LeBron does deserve a little bit of the blame for this roster, having some influence over the moves that are made within the organization. But he can only sway opinions so much before a decision is made. It's amazing that Cleveland will some how manage to lose the best player of this generation not once, but twice within a span of eight years. Cleveland is fortunate LeBron even considered coming back to Cleveland in the first place. Ownership has treated LeBron horribly in both stints by not providing adequate surrounding talent, by forcing out former GM David Griffin and for the harsh criticism LeBron received from owner Dan Gilbert himself in a rage filled letter after rightfully leaving Cleveland the first time.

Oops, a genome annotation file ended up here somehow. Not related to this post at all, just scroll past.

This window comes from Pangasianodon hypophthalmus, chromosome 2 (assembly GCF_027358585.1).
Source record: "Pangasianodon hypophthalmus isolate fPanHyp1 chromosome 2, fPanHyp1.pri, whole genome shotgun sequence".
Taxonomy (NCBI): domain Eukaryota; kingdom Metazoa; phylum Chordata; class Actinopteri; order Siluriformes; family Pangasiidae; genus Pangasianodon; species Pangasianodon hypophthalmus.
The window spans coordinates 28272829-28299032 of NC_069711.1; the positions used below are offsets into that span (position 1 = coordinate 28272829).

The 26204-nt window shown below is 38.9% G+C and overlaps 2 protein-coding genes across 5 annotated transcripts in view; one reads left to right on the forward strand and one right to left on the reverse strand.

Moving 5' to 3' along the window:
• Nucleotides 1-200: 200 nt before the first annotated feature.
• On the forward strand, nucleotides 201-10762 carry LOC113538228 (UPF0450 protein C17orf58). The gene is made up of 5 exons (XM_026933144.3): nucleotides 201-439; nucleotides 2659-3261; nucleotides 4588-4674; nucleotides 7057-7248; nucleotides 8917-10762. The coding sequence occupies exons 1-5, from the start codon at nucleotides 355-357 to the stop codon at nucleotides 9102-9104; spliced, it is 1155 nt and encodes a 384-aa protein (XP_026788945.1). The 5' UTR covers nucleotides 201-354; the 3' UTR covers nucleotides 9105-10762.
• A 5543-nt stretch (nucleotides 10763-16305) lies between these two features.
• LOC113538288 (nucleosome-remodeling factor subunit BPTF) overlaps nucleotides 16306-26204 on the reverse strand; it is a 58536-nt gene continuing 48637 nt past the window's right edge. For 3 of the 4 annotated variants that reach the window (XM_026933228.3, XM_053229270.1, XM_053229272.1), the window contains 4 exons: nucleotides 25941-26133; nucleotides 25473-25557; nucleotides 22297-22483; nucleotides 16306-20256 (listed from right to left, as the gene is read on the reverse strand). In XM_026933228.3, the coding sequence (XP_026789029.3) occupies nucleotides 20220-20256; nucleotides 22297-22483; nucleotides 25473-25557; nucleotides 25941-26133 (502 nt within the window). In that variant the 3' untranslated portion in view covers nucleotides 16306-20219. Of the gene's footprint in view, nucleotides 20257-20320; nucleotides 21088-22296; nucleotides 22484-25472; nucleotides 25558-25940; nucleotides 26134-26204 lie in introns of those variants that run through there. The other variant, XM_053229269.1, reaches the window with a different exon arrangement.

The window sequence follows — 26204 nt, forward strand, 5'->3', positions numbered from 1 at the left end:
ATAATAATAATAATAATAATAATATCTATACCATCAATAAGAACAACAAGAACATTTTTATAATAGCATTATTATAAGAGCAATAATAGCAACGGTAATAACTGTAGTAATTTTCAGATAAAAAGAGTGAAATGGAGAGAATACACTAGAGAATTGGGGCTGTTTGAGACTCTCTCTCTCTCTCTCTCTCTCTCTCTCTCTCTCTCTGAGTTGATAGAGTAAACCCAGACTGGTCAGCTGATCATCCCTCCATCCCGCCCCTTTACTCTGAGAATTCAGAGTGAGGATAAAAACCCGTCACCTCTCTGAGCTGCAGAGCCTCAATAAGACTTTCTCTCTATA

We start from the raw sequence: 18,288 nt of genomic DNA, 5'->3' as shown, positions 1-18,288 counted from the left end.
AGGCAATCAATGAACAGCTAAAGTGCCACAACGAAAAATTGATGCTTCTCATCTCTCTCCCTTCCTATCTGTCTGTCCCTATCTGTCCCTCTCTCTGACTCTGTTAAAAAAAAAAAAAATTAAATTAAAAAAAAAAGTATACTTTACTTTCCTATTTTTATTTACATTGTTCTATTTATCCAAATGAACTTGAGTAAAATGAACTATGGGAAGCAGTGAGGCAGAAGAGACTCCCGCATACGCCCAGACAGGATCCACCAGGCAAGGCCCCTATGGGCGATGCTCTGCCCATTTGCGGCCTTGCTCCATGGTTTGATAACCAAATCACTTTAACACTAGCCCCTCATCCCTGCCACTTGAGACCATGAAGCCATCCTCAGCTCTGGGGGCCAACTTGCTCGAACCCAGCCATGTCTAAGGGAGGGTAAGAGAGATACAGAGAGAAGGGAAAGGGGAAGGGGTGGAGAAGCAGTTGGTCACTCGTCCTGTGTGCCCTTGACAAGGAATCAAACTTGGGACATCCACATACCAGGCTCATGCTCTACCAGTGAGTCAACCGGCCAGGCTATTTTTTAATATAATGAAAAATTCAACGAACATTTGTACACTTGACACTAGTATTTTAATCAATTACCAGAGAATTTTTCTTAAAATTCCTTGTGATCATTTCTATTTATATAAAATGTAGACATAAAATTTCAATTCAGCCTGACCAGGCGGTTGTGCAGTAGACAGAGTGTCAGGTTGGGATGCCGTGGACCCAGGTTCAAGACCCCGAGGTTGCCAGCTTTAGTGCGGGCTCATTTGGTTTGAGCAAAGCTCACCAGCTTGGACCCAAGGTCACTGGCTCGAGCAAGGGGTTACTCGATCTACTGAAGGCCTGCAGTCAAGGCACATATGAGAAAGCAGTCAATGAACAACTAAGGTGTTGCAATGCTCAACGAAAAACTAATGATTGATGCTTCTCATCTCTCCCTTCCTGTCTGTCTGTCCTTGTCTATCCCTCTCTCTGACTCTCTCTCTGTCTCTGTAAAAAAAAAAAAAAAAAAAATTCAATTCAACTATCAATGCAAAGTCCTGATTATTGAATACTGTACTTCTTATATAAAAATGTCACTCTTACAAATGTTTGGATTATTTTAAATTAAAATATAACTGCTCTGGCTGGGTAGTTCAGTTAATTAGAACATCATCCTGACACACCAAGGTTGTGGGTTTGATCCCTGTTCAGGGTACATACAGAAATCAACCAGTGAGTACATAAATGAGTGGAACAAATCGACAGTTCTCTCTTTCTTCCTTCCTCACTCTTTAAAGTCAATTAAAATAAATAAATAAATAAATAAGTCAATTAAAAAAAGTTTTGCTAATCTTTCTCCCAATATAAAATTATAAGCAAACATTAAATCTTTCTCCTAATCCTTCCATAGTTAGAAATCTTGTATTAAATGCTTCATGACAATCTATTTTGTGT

Ultimately, if LeBron decides to come back and play next season, it most certainly will not be with the Cavaliers. But in the event he retires, LeBron will easily go down as a top five player all-time in the history of the NBA right now. His undeniable skillset, physical attributes, and mental toughness has not been seen before and will likely not be seen again in this league. So if this is in fact the last act for LeBron, let's hope fans appreciate what this man has achieved in his career. By not only meeting the extremely high expectations that were placed on him, but exceeding them in the face of intense adversity and criticism.
Jimmy Kennedy, who thinks LeBron James should retire after this season, can be reached at firstname.lastname@example.org